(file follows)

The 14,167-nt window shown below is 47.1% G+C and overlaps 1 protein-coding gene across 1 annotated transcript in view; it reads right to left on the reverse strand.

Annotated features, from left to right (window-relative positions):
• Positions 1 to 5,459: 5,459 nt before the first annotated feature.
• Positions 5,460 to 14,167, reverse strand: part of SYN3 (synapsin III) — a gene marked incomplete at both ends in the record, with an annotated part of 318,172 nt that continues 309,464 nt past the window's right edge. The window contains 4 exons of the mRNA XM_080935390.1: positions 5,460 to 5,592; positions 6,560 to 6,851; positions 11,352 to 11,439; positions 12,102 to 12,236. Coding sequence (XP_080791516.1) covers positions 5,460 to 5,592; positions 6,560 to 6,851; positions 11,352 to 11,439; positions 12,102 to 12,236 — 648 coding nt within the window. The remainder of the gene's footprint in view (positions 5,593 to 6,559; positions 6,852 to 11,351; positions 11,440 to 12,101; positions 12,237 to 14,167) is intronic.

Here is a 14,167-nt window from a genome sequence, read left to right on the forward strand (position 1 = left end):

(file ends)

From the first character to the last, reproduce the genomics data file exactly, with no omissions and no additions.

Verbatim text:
The 14,167-nt window shown below is 47.1% G+C and overlaps 1 protein-coding gene across 1 annotated transcript in view; it reads right to left on the reverse strand.

Annotated features, from left to right (window-relative positions):
• Positions 1 to 5,459: 5,459 nt before the first annotated feature.
• Positions 5,460 to 14,167, reverse strand: part of SYN3 (synapsin III) — a gene marked incomplete at both ends in the record, with an annotated part of 318,172 nt that continues 309,464 nt past the window's right edge. The window contains 4 exons of the mRNA XM_080935390.1: positions 5,460 to 5,592; positions 6,560 to 6,851; positions 11,352 to 11,439; positions 12,102 to 12,236. Coding sequence (XP_080791516.1) covers positions 5,460 to 5,592; positions 6,560 to 6,851; positions 11,352 to 11,439; positions 12,102 to 12,236 — 648 coding nt within the window. The remainder of the gene's footprint in view (positions 5,593 to 6,559; positions 6,852 to 11,351; positions 11,440 to 12,101; positions 12,237 to 14,167) is intronic.

Here is a 14,167-nt window from a genome sequence, read left to right on the forward strand (position 1 = left end):